The NUS Medicine Class of 1995 commemorated their 20th anniversary in 2015 by setting up a class bursary.

The Dean of the NUS Yong Loo Lin School of Medicine, Associate Professor Yeoh Khay Guan (Class of 1987), is a firm believer in the power and enduring impact of class giving.

 

“Throughout our history, NUS Medicine has been a medical school started and supported by the local community. Our students come from all levels of society to pursue medical education. While many are financially supported by their parents and families, there are about 200 students every year who need financial assistance. Unfortunately, we do not have enough bursaries to help every one of them,” he explains.

 

Prof Yeoh initiated the establishment of the MBBS Class of 1987 Bursary and championed the cause among his classmates.

 

“We want to do this because we want to make sure that no deserving student is deprived of a medical education because of financial constraints. The Bursary not only helps bright young men and women to achieve their dreams of becoming doctors but also serves as an enduring, meaningful legacy for those who come after us. It is a collective gift that espouses what we believe in and preserves the memory of our time and friendship as the Class of 1987,” he affirms. Besides helping future generations, giving as a class is a statement of the values the classmates uphold. It also
affirms their strong belief in their alma mater.

 

At a well-attended 20th anniversary dinner of the NUS Medicine Class of 1995, alumni immensely enjoyed catching up on the good old days. At the same time, fundraising efforts for an endowed bursary began in earnest, thanks to the enthusiastic efforts of Associate Professor Gerald Koh (Class of 1995) and other classmates.

“As beneficiaries of heavily subsidised fees ourselves when we were medical students, my class wanted to help ensure that our best, brightest and most deserving students could access a quality medical education regardless of financial background. So on this special occasion, we decided to leave a meaningful legacy in the form of an endowment fund, the NUS Medicine Class of 1995 Bursary, which will help worthy but needy medical students become doctors,” says Prof Koh, who is currently teaching at the NUS Saw Swee Hock School of Public Health.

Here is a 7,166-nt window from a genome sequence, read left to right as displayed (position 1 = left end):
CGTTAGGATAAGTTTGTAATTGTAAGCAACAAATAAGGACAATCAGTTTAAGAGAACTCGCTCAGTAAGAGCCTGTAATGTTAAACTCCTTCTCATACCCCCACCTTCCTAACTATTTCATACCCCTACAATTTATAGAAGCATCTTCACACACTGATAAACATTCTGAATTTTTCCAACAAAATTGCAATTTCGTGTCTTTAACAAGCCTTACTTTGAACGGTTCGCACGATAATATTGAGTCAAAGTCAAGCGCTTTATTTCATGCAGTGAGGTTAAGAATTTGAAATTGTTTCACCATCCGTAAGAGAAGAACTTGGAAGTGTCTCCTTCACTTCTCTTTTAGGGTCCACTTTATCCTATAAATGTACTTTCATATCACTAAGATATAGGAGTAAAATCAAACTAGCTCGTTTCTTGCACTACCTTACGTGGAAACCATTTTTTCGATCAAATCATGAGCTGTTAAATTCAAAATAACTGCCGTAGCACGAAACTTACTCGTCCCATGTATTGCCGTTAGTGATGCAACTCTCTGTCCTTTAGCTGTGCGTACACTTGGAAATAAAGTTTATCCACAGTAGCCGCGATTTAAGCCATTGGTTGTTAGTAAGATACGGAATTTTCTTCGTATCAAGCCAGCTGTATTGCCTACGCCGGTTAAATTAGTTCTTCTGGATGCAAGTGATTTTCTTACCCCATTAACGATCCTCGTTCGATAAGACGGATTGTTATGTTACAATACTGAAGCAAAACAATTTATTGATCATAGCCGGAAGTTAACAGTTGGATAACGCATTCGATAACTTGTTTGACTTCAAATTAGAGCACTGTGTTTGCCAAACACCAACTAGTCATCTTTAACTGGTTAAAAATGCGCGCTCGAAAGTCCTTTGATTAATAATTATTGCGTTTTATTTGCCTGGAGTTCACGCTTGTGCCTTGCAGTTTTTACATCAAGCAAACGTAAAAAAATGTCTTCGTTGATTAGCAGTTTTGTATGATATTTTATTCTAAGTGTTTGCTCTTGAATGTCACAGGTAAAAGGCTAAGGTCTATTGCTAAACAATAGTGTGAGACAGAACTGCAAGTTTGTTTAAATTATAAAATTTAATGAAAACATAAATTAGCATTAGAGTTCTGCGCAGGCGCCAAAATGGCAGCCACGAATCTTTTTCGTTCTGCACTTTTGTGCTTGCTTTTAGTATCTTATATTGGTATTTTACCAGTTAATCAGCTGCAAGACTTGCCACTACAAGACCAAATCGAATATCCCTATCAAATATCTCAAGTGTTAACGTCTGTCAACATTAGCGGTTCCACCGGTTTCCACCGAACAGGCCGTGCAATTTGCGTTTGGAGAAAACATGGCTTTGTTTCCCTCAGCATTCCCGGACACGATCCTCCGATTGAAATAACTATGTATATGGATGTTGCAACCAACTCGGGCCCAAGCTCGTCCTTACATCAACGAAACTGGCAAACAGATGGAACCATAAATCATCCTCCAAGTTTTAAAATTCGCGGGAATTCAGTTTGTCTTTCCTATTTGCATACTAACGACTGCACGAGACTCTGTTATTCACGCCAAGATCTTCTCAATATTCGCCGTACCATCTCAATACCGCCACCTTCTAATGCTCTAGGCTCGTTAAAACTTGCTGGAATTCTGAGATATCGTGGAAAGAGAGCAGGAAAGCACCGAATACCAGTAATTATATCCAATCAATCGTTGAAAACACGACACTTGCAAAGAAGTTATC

Class alumni Dr Lye Tong Fong (Class of 1995), who is firmly committed to the fundraising, is proud of his class and appreciates the champions who made the Fund possible. “We have probably reached the age when it is time to contribute back to society in whichever way we can. At this stage of life, most of us are in the prime of our careers. Giving back is a small part we can do for society. I also had a great time getting together with my
classmates and talking about the good old days,” shares Dr Lye, the Founder and Medical Director of Central 24 HR Clinic group.

 

“We were a small class but we managed to pull it off and establish a named bursary. I hope we can inspire future generations to do the same. It would be great if beneficiaries become donors one day,” he added.


 

Considering a class bursary? Visit our online donation portal, contact us at giving_med@nuhs.edu.sg or call 6772 3737.



Story reproduced with permission of the NUS Development Office.